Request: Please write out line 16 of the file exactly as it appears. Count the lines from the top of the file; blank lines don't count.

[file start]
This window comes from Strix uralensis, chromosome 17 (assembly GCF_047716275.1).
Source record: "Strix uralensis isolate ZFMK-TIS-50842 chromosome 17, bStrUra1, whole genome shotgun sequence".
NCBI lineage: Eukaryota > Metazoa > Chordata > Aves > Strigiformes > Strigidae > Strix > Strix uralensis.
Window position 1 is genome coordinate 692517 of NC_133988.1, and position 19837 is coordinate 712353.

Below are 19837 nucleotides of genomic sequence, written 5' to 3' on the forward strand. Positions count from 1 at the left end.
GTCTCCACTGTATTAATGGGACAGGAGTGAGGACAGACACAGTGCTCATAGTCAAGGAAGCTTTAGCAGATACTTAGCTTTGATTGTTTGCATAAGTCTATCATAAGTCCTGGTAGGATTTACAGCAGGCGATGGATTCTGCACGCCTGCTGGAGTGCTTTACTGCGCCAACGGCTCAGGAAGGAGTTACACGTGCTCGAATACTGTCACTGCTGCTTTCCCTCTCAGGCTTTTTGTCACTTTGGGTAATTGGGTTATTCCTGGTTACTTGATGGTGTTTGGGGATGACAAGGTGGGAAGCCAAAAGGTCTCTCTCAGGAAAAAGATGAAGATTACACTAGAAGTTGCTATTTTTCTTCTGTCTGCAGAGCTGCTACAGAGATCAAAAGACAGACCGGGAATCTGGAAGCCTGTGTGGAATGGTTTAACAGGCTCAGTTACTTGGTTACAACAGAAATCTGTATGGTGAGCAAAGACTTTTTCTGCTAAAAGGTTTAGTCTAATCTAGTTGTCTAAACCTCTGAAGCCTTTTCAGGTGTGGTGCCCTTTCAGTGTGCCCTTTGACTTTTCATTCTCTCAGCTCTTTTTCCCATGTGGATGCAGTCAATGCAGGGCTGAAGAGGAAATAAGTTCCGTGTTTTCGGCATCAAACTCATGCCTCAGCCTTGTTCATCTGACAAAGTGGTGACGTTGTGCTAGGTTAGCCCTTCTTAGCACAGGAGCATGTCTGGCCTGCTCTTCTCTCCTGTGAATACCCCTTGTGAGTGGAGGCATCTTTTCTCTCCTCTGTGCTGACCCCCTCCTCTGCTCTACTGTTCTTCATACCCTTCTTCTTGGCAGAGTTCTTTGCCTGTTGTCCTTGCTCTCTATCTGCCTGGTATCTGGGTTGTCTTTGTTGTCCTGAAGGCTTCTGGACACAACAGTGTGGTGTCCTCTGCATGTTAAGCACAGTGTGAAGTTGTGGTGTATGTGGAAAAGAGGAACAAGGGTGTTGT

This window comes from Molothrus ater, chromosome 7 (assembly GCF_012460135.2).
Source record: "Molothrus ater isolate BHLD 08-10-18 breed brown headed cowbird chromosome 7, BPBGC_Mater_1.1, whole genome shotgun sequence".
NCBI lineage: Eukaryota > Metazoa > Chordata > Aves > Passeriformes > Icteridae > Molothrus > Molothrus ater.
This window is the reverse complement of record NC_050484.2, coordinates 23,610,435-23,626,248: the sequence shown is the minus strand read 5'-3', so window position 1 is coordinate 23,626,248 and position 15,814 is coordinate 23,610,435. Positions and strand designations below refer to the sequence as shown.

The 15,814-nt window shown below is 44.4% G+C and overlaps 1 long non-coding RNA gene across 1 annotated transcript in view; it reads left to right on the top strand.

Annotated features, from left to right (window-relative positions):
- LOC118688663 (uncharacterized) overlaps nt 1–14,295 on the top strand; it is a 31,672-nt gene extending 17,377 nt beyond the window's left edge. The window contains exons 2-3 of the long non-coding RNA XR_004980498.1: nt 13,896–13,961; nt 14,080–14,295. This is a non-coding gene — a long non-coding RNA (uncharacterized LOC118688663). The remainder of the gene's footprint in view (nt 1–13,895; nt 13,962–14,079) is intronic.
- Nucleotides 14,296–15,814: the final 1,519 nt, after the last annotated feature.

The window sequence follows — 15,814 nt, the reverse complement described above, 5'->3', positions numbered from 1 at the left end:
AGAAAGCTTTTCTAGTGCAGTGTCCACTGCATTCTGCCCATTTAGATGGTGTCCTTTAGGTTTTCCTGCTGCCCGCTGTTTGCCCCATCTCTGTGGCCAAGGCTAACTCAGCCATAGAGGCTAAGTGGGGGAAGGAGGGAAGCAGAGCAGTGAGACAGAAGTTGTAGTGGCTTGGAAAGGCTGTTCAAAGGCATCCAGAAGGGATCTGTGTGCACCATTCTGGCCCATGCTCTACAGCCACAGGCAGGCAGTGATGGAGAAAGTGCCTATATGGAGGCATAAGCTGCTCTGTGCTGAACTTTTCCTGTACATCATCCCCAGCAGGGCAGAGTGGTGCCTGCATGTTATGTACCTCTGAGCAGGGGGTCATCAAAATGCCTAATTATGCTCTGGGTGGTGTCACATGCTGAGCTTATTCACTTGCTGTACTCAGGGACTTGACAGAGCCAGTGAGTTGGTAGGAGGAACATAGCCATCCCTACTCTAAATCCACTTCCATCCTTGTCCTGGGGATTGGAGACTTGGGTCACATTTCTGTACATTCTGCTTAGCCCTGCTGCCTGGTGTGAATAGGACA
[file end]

AGAAAGCTTTTCTAGTGCAGTGTCCACTGCATTCTGCCCATTTAGATGGTGTCCTTTAGGTTTTCCTGCTGCCCGCTGTTTGCCCCATCTCTGTGGCCAAGGCTAACTCAGCCATAGAGGCTAAGTGGGGGAAGGAGGGAAGCAGAGCAGTGAGACAGAAGTTGTAGTGGCTTGGAAAGGCTGTTCAAAGGCATCCAGAAGGGATCTGTGTGCACCATTCTGGCCCATGCTCTACAGCCACAGGCAGGCAGTGATGGAGAAAGTGCCTATATGGAGGCATAAGCTGCTCTGTGCTGAACTTTTCCTGTACATCATCCCCAGCAGGGCAGAGTGGTGCCTGCATGTTATGTACCTCTGAGCAGGGGGTCATCAAAATGCCTAATTATGCTCTGGGTGGTGTCACATGCTGAGCTTATTCACTTGCTGTACTCAGGGACTTGACAGAGCCAGTGAGTTGGTAGGAGGAACATAGCCATCCCTACTCTAAATCCACTTCCATCCTTGTCCTGGGGATTGGAGACTTGGGTCACATTTCTGTACATTCTGCTTAGCCCTGCTGCCTGGTGTGAATAGGACA